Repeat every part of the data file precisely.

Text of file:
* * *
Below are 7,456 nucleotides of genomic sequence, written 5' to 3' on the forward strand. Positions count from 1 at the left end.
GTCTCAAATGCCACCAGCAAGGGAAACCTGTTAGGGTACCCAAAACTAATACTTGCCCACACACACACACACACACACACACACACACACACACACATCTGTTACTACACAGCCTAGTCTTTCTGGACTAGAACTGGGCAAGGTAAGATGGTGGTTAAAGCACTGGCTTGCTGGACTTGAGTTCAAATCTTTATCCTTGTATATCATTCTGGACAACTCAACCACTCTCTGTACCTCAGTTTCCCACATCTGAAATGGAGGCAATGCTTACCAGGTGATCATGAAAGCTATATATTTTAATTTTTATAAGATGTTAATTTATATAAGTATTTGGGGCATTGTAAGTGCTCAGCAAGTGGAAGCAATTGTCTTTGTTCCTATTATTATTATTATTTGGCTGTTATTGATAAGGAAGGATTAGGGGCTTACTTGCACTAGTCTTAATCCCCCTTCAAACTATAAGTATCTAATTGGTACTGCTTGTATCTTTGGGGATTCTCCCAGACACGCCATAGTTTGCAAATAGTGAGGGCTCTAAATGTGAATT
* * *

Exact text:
Below are 7,456 nucleotides of genomic sequence, written 5' to 3' on the forward strand. Positions count from 1 at the left end.
GTCTCAAATGCCACCAGCAAGGGAAACCTGTTAGGGTACCCAAAACTAATACTTGCCCACACACACACACACACACACACACACACACACACACACATCTGTTACTACACAGCCTAGTCTTTCTGGACTAGAACTGGGCAAGGTAAGATGGTGGTTAAAGCACTGGCTTGCTGGACTTGAGTTCAAATCTTTATCCTTGTATATCATTCTGGACAACTCAACCACTCTCTGTACCTCAGTTTCCCACATCTGAAATGGAGGCAATGCTTACCAGGTGATCATGAAAGCTATATATTTTAATTTTTATAAGATGTTAATTTATATAAGTATTTGGGGCATTGTAAGTGCTCAGCAAGTGGAAGCAATTGTCTTTGTTCCTATTATTATTATTATTTGGCTGTTATTGATAAGGAAGGATTAGGGGCTTACTTGCACTAGTCTTAATCCCCCTTCAAACTATAAGTATCTAATTGGTACTGCTTGTATCTTTGGGGATTCTCCCAGACACGCCATAGTTTGCAAATAGTGAGGGCTCTAAATGTGAATT